In no mood to share
Viacom suing YouTube for $1 billionViacom Inc. has escalated its showdown with Google Inc. and its video-sharing site YouTube.
The entertainment firm said Tuesday that it has filed a federal copyright infringement lawsuit against the site in New York, seeking more than $1 billion in damages. Viacom also is seeking an injunction that would prohibit Google and YouTube from using its clips.
Viacom, led by president and CEO Philippe Dauman, charges that YouTube has engaged in "massive intentional copyright infringement." Its complaint alleges that YouTube has made available about 160,000 unauthorized video clips from Viacom's cable networks, which include MTV, Comedy Central and VH1, and that the clips have been viewed more than 1.5 billion times.
In response to the lawsuit, a Google spokesman said: "We have not received the lawsuit but are confident that YouTube has respected the legal rights of copyright holders and believe the courts will agree. We will certainly not let this suit become a distraction to the continuing growth and strong performance of YouTube."
The suit is the most dramatic development to date in the standoff between Google and leading content companies seeking compensation and copyright protection for material appearing on YouTube. But it also divided experts as to whether the suit merely represents the latest negotiation ploy or could establish a precedent-setting legal standard that could invite additional suits.
Viacom also signaled that it is tired of trying to negotiate arrangements with YouTube, saying there has been "a great deal of unproductive negotiation and remedial efforts by ourselves and other copyright holders."
Google bought YouTube in November for $1.65 billion to further push into the online video space, which industry observers believe has major growth opportunities.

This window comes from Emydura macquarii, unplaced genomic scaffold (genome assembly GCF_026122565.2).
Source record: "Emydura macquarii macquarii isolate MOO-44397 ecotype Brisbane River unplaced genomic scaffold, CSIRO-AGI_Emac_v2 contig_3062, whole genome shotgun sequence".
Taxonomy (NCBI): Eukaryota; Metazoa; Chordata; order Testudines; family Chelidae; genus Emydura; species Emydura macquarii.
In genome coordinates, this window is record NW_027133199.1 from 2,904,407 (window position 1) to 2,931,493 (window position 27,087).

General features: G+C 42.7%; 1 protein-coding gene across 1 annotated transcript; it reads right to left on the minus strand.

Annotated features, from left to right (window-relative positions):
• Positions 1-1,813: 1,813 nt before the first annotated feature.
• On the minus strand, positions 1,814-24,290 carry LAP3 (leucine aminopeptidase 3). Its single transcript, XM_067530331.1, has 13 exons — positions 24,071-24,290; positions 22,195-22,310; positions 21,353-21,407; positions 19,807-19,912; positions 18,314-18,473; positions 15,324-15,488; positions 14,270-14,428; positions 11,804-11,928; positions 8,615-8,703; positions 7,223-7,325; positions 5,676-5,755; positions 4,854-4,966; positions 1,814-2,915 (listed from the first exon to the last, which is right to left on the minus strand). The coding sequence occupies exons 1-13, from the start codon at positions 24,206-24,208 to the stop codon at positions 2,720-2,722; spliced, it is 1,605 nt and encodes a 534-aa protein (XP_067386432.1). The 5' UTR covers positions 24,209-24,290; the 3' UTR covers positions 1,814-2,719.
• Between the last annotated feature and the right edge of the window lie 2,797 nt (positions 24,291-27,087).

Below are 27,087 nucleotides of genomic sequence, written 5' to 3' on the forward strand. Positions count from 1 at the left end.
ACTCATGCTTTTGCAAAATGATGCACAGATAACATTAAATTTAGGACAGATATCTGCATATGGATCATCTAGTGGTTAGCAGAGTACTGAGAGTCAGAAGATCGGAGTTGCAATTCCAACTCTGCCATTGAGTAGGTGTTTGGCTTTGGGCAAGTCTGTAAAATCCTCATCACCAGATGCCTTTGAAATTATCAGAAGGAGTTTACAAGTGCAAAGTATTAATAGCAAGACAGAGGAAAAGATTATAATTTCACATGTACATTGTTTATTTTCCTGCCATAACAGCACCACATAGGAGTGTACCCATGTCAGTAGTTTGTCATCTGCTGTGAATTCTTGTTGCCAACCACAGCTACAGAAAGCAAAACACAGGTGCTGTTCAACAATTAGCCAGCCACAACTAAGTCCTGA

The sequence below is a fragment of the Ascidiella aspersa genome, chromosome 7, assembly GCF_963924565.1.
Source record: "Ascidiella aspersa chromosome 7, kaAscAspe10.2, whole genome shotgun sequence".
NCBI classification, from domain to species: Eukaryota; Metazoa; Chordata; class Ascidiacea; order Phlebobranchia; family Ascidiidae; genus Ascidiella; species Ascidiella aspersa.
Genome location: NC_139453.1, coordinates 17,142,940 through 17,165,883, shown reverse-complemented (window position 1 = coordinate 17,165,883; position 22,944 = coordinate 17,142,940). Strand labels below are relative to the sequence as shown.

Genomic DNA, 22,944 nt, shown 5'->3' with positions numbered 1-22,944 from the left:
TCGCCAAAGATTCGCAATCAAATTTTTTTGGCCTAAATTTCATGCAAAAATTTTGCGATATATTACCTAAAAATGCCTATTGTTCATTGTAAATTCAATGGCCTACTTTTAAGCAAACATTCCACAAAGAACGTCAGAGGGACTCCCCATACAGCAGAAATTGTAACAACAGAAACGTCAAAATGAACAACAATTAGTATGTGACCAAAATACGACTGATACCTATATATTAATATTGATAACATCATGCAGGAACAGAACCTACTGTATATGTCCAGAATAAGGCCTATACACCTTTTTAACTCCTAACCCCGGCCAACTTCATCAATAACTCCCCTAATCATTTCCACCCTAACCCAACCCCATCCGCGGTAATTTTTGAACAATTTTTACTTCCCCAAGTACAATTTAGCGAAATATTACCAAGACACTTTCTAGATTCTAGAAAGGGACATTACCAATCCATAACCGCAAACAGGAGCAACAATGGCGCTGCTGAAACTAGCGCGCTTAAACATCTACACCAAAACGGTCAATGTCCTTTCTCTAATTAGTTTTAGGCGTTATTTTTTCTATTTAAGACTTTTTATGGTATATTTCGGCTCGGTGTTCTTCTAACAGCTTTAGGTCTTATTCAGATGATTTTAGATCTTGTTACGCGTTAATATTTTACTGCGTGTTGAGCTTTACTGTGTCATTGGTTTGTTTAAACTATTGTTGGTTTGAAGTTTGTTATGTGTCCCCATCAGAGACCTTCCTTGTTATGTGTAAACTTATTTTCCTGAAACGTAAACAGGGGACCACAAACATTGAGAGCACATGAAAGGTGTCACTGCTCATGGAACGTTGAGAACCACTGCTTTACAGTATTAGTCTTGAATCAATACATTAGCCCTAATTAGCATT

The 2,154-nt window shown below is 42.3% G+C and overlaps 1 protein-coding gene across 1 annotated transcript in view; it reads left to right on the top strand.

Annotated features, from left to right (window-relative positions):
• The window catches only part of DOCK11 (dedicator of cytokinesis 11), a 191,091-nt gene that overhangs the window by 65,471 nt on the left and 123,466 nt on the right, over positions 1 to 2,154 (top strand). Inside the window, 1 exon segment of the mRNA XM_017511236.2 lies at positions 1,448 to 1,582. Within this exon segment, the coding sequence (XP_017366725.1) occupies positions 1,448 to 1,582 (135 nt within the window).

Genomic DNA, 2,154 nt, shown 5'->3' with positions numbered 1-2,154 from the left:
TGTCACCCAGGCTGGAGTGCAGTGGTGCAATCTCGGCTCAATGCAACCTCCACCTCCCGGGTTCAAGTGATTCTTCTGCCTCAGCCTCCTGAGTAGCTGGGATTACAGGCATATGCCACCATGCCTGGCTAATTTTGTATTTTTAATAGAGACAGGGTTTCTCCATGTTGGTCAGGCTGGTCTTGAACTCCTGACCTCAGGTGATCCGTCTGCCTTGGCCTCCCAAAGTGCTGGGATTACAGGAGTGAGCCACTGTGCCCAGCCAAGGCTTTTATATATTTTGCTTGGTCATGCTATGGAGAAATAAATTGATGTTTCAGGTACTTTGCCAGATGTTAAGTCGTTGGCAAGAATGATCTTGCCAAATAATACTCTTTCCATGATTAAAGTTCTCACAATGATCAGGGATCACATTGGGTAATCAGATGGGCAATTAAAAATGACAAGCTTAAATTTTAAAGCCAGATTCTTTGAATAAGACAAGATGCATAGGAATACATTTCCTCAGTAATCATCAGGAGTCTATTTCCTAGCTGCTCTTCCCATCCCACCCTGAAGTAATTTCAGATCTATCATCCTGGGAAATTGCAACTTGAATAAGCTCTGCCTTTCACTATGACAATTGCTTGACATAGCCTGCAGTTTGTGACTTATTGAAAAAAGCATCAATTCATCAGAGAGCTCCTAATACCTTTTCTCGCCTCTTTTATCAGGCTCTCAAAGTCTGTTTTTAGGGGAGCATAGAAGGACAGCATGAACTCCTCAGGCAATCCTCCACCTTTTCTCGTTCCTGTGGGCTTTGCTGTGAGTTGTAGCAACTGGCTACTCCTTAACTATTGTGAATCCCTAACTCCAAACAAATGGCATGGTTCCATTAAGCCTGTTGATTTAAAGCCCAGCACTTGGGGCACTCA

All major media companies have been weighing their options over how to deal with YouTube when it comes to their content that gets posted on the site.
In a takedown order in February, Viacom demanded that YouTube remove more than 100,000 unauthorized video clips. YouTube has said it always complies with such requests by content copyright holders.
Since requesting the removal, Viacom has been seeding its own sites with the withdrawn video and has reported significant increases in traffic, though nowhere near YouTube levels.
In its complaint, Viacom attacked YouTube's business model.
"YouTube's Web site purports to be a forum for users to share their own original 'user generated' video content," Viacom said in its complaint. "In reality, however, a vast amount of that content consists of infringing copies of plaintiffs' copyrighted works."
The company added: "YouTube is a significant, for-profit organization that has built a lucrative business out of exploiting the devotion of fans to others' creative works in order to enrich itself and its corporate parent Google. Their business model, which is based on building traffic and selling advertising off of unlicensed content, is clearly illegal and is in obvious conflict with copyright laws."
This means that Google and YouTube are taking "the fruit of our efforts without permission and destroying enormous value in the process," Viacom argued. "This is value that rightfully belongs to the writers, directors and talent who create it and companies like Viacom that have invested to make possible this innovation and creativity."
Viacom also charged YouTube with avoiding proactive steps to curtail copyright infringement, thereby "shifting the entire burden — and high cost — of monitoring YouTube onto the victims of its infringement."
Overall, Viacom said YouTube's business strategy is "in stark contrast to the actions of other significant distributors, who have recognized the fair value of entertainment content and have concluded agreements to make content legally available to their customers around the world."
Google shares fell 2.6% on Tuesday to $443.03.
Andrew Wallenstein in Los Angeles contributed to this report.